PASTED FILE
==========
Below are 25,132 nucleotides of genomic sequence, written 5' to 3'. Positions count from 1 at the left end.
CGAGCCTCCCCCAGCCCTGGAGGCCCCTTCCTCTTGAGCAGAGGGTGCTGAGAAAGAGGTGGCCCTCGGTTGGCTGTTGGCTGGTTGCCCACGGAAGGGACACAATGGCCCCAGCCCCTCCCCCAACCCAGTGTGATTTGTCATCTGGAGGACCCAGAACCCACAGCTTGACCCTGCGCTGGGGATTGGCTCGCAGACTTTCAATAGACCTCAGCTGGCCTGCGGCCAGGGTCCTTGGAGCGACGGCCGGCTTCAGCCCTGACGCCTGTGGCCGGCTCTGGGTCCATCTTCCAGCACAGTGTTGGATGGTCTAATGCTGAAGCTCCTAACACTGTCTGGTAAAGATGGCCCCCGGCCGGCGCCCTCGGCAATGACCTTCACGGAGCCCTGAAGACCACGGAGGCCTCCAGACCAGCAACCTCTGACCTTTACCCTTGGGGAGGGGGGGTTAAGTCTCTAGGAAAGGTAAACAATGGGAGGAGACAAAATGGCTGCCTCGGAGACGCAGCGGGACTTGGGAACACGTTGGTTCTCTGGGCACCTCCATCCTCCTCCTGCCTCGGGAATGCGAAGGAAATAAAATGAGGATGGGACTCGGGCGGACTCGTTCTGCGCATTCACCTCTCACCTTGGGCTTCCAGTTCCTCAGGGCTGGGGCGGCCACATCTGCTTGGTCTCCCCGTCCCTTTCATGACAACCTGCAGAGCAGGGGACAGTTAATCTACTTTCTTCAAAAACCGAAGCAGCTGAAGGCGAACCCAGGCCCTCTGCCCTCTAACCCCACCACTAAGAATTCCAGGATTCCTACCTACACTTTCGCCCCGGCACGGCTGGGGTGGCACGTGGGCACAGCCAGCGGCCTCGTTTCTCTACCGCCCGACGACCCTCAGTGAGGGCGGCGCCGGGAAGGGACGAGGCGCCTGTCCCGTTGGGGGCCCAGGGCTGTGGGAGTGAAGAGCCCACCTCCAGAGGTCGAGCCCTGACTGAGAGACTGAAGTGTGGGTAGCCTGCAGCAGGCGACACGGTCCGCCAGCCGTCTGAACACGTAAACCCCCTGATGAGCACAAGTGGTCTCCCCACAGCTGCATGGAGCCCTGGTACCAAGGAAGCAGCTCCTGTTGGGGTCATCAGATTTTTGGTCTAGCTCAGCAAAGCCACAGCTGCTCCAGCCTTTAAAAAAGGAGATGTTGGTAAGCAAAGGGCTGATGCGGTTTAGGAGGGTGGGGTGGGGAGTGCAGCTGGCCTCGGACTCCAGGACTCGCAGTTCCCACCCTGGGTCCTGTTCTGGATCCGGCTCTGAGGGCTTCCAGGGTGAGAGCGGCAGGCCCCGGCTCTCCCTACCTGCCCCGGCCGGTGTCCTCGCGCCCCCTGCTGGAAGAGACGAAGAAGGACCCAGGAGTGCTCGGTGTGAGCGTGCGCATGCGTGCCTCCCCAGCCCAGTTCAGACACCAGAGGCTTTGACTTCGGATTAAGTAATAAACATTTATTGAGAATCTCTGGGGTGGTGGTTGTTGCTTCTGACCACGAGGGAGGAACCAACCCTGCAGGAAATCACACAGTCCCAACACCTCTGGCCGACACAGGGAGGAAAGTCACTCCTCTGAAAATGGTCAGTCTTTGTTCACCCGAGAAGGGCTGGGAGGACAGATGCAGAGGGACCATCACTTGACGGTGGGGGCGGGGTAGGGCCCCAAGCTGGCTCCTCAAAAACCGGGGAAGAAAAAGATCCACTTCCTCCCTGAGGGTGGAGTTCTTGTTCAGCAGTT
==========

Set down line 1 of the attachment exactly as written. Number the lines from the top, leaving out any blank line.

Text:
Below are 25,132 nucleotides of genomic sequence, written 5' to 3'. Positions count from 1 at the left end.